With the influx of films shot cinema verite in the last decade since The Blair Witch Project scared the bejesus out of people worldwide (but not me, I think it's terrible), there haven't been many that have actually been good. Hollywood has tried its hand at capitalising on the style of photography with blockbusters like Cloverfield, which failed to impress me, as has the independent scene with George Romero's decent Diary of the Dead, and last year's horror sensation Paranormal Activity. Personally I've had it up to here with the films—there's far too many and most of them just don't work. My all-time favourite is still Cannibal Holocaust, the originator of horror verite, but as of seeing Exhibit A, it comes a pretty damn close second.
Apart from the fact that the disc I received was packaged in a very cool plastic bloodstained media bag as if from the police, I didn't expect much from the film. Quite frankly as soon as I saw how it was photographed, I was put right off, thinking it was just another found footage movie. Boy, I couldn't be happier to admit that I was utterly wrong.
The whole movie literally is Exhibit A—80+ minutes of footage recovered by the police from a house where a family was murdered, all captured on the teenage daughter's video camera for days leading up to the killings. Of course, it's only a movie, but the last 15 minutes present one of the most harrowing cinematic experiences of my life. As a self-professed horror addict, I've seen pretty much everything there is to see that could shock. Well, I thought I had. Not since the gripping French picture Inside/A L'Interieur have I been genuinely disturbed by a film.
Life couldn't get any better for the King family. So it seemed. The king of the household, as it were, has a promotion on the horizon and his wife and son have their sights set on a new home. His daughter, however, doesn't quite see it that way and wants more than anything to stay put. A major factor in her desire to stay in the house is her crush on the girl next door, which is a very interesting dynamic for a film of the genre to explore. With her camera she documents the literal rise and fall of the family, full of lies, deceit and the struggle of love, with the inanimate object being the only bearer of absolute truth in the entire household, capturing her father's almost Jekyll and Hyde mental transformation from everyday dad to hideous monster as a result of seemingly unforeseen financial circumstances.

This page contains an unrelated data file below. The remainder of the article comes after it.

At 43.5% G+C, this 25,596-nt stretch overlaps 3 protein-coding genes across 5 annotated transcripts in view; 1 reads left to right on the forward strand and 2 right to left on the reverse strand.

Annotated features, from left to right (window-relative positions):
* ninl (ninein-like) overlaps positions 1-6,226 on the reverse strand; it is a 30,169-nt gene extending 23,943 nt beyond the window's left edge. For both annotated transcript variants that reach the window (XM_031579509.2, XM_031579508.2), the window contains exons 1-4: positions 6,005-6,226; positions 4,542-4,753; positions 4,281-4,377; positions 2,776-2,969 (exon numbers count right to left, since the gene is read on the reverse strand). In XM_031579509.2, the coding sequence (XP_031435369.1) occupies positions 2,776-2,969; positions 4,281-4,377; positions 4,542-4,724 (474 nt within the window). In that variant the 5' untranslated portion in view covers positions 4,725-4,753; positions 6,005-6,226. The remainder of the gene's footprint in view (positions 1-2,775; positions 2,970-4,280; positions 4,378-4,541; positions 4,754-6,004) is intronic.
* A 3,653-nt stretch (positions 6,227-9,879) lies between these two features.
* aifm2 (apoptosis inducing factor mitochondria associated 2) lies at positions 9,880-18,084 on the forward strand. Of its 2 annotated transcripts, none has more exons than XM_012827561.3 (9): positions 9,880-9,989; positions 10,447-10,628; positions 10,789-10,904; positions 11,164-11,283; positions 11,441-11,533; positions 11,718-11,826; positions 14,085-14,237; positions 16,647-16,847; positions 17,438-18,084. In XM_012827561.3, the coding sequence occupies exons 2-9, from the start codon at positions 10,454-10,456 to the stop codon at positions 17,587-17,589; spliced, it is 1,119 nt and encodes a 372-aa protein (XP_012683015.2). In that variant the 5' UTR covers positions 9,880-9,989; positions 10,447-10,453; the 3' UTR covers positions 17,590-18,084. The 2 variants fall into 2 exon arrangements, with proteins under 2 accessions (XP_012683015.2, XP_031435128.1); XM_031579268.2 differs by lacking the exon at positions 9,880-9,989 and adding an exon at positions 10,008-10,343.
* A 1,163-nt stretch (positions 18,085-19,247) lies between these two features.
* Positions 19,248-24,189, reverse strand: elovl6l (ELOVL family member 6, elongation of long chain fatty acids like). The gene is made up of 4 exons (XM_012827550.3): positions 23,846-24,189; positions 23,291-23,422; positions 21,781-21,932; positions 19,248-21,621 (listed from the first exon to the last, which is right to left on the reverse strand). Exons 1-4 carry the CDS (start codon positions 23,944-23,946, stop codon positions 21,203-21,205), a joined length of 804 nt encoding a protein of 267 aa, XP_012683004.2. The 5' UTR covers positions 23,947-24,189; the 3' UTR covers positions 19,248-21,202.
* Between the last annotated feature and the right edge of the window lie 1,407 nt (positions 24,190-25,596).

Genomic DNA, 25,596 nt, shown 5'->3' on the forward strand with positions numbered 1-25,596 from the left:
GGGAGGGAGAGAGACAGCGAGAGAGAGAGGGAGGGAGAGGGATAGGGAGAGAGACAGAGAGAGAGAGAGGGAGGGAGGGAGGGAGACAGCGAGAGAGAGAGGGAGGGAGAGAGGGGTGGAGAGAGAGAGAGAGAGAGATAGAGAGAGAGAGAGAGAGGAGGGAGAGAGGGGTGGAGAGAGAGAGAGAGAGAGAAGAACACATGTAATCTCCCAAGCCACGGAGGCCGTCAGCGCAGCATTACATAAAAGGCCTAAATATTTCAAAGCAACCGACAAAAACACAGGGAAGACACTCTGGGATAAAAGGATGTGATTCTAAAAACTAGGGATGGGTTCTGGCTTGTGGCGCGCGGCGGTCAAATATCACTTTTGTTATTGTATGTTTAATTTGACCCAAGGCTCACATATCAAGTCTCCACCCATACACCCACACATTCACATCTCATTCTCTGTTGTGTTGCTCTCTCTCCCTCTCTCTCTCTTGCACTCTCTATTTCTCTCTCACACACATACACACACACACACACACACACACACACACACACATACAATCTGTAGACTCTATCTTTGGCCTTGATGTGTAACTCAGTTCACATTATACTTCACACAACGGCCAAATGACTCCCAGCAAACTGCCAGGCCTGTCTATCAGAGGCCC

The film opens with a screen that's supposed to have been inserted by the police to introduce the footage that's to come—a murder tape—complete with various numbers and general notes about the video evidence. It looks pretty authentic and it's a nice way to kick things off in retrospect, though at first in my trepidation I was shouting “gimmick” at my television. I was similarly phased by the first three minutes of footage that introduced the family; it came over so cornily that I just wanted to switch off, but as the story developed it became clear that what I was watching was almost real. It was an everyday family. The opening was silly and goofy because it was realistic, not because it was a poorly constructed scene.
Bradley Cole, who plays the morphing father, is really the stand-out star of the film. He plays the character so well, in both good and extremely bad lights. His performance is intense, dramatic and terrifying. Cole is exactly what makes the aforementioned climax so horribly disturbing.
The Raindance Best British Feature-winning Exhibit A is not about a bunch of wannabe film-makers with a cheap camera, it's a gripping compilation of home movies that detail days in the lives of an ordinary family gone horribly wrong, turning into the rawest and most unsettling of horror movies. An outstanding low-budget film that is as much of an independent triumph as it harrowing and shocking.
EXTRAS ★★ Making of feature, teaser trailers and rehearsal footage.